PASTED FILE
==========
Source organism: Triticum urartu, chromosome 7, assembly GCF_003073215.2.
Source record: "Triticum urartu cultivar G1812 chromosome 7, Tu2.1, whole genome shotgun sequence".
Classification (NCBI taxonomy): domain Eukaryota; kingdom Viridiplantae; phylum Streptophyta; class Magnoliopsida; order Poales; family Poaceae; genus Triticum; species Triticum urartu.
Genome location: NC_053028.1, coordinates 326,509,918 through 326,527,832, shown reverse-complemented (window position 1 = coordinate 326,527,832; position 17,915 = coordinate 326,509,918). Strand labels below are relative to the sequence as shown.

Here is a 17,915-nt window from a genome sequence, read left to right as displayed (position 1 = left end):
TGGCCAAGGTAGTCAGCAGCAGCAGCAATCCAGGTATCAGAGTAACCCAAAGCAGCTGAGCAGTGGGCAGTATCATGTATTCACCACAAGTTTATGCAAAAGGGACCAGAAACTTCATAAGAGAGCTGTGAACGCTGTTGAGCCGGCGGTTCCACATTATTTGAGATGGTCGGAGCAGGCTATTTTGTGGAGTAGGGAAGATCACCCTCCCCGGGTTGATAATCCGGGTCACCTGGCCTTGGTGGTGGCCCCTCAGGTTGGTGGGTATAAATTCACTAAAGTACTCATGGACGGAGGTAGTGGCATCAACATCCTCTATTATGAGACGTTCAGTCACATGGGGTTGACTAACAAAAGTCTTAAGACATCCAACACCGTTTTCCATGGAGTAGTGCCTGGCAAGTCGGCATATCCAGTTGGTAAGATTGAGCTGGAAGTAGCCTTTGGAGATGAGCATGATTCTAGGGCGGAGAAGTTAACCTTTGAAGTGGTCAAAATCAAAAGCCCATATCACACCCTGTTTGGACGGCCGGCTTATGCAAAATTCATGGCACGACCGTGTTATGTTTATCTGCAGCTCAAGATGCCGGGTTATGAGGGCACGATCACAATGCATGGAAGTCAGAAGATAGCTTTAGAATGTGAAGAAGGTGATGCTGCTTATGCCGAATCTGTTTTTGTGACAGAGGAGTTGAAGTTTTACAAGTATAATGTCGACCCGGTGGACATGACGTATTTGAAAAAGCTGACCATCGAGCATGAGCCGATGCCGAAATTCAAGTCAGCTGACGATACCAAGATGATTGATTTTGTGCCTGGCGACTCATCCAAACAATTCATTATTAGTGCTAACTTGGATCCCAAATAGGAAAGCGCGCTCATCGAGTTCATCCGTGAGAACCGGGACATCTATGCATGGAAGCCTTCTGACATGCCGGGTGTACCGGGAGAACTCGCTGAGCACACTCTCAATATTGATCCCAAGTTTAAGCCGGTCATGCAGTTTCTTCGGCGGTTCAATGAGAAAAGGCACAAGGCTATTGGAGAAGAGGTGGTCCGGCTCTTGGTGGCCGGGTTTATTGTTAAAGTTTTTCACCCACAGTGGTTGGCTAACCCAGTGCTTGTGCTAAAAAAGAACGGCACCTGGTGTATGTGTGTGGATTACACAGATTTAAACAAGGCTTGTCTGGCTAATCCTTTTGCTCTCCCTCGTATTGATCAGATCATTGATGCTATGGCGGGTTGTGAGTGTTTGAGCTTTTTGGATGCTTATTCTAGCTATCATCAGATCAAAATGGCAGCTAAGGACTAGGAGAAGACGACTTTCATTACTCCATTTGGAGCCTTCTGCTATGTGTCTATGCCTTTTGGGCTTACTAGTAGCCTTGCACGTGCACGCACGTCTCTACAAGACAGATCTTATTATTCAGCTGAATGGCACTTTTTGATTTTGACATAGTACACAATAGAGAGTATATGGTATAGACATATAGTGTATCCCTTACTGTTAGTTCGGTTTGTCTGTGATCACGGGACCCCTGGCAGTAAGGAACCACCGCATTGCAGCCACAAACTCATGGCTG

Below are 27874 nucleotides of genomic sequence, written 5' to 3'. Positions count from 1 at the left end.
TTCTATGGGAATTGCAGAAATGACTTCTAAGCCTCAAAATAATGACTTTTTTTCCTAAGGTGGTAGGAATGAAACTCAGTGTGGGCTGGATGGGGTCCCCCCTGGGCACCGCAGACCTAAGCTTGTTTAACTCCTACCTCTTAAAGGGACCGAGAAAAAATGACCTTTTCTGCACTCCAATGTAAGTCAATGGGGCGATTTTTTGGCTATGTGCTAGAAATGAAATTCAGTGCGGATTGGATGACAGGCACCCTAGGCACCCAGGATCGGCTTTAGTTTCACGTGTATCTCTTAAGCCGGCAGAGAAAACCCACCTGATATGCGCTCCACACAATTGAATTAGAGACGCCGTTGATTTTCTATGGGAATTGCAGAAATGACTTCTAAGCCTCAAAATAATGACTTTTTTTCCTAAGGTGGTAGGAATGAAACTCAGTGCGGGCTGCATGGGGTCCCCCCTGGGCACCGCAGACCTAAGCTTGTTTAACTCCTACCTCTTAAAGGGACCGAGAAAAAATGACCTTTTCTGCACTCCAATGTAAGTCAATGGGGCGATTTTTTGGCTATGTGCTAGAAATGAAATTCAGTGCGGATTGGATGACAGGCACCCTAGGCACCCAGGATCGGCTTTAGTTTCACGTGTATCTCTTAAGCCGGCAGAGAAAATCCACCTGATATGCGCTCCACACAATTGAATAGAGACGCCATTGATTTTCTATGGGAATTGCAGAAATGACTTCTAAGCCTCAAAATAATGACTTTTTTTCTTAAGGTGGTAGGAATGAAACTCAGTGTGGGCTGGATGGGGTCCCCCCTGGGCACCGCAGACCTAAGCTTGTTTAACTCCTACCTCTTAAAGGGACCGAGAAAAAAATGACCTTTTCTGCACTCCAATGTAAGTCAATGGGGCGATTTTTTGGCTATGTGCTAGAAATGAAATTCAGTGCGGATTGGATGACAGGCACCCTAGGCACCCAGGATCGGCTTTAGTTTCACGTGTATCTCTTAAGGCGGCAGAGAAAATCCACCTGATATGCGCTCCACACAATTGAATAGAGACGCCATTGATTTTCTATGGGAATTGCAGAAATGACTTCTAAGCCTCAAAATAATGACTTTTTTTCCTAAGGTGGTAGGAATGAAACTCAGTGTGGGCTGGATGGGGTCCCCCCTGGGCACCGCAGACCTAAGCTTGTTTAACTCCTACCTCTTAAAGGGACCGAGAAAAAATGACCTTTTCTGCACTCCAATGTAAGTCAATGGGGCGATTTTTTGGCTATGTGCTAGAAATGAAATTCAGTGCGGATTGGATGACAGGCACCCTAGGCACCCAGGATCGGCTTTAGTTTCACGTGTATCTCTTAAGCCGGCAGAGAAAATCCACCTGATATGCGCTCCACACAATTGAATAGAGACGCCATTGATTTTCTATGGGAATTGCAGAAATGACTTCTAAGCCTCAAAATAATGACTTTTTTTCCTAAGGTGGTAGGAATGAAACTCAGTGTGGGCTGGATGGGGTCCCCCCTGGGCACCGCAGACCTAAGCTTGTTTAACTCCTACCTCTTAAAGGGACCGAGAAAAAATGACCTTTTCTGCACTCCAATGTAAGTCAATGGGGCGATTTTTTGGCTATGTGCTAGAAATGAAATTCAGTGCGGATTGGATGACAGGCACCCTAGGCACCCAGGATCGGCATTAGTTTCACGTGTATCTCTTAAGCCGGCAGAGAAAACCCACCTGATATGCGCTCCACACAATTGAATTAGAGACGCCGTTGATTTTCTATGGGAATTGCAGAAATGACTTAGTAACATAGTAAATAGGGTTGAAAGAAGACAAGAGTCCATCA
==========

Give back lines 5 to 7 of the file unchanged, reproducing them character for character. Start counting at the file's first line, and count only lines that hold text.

Here is a 17,915-nt window from a genome sequence, read left to right as displayed (position 1 = left end):
TGGCCAAGGTAGTCAGCAGCAGCAGCAATCCAGGTATCAGAGTAACCCAAAGCAGCTGAGCAGTGGGCAGTATCATGTATTCACCACAAGTTTATGCAAAAGGGACCAGAAACTTCATAAGAGAGCTGTGAACGCTGTTGAGCCGGCGGTTCCACATTATTTGAGATGGTCGGAGCAGGCTATTTTGTGGAGTAGGGAAGATCACCCTCCCCGGGTTGATAATCCGGGTCACCTGGCCTTGGTGGTGGCCCCTCAGGTTGGTGGGTATAAATTCACTAAAGTACTCATGGACGGAGGTAGTGGCATCAACATCCTCTATTATGAGACGTTCAGTCACATGGGGTTGACTAACAAAAGTCTTAAGACATCCAACACCGTTTTCCATGGAGTAGTGCCTGGCAAGTCGGCATATCCAGTTGGTAAGATTGAGCTGGAAGTAGCCTTTGGAGATGAGCATGATTCTAGGGCGGAGAAGTTAACCTTTGAAGTGGTCAAAATCAAAAGCCCATATCACACCCTGTTTGGACGGCCGGCTTATGCAAAATTCATGGCACGACCGTGTTATGTTTATCTGCAGCTCAAGATGCCGGGTTATGAGGGCACGATCACAATGCATGGAAGTCAGAAGATAGCTTTAGAATGTGAAGAAGGTGATGCTGCTTATGCCGAATCTGTTTTTGTGACAGAGGAGTTGAAGTTTTACAAGTATAATGTCGACCCGGTGGACATGACGTATTTGAAAAAGCTGACCATCGAGCATGAGCCGATGCCGAAATTCAAGTCAGCTGACGATACCAAGATGATTGATTTTGTGCCTGGCGACTCATCCAAACAATTCATTATTAGTGCTAACTTGGATCCCAAATAGGAAAGCGCGCTCATCGAGTTCATCCGTGAGAACCGGGACATCTATGCATGGAAGCCTTCTGACATGCCGGGTGTACCGGGAGAACTCGCTGAGCACACTCTCAATATTGATCCCAAGTTTAAGCCGGTCATGCAGTTTCTTCGGCGGTTCAATGAGAAAAGGCACAAGGCTATTGGAGAAGAGGTGGTCCGGCTCTTGGTGGCCGGGTTTATTGTTAAAGTTTTTCACCCACAGTGGTTGGCTAACCCAGTGCTTGTGCTAAAAAAGAACGGCACCTGGTGTATGTGTGTGGATTACACAGATTTAAACAAGGCTTGTCTGGCTAATCCTTTTGCTCTCCCTCGTATTGATCAGATCATTGATGCTATGGCGGGTTGTGAGTGTTTGAGCTTTTTGGATGCTTATTCTAGCTATCATCAGATCAAAATGGCAGCTAAGGACTAGGAGAAGACGACTTTCATTACTCCATTTGGAGCCTTCTGCTATGTGTCTATGCCTTTTGGGCTTACTAGTAGCCTTGCACGTGCACGCACGTCTCTACAAGACAGATCTTATTATTCAGCTGAATGGCACTTTTTGATTTTGACATAGTACACAATAGAGAGTATATGGTATAGACATATAGTGTATCCCTTACTGTTAGTTCGGTTTGTCTGTGATCACGGGACCCCTGGCAGTAAGGAACCACCGCATTGCAGCCACAAACTCATGGCTG

Below are 27874 nucleotides of genomic sequence, written 5' to 3'. Positions count from 1 at the left end.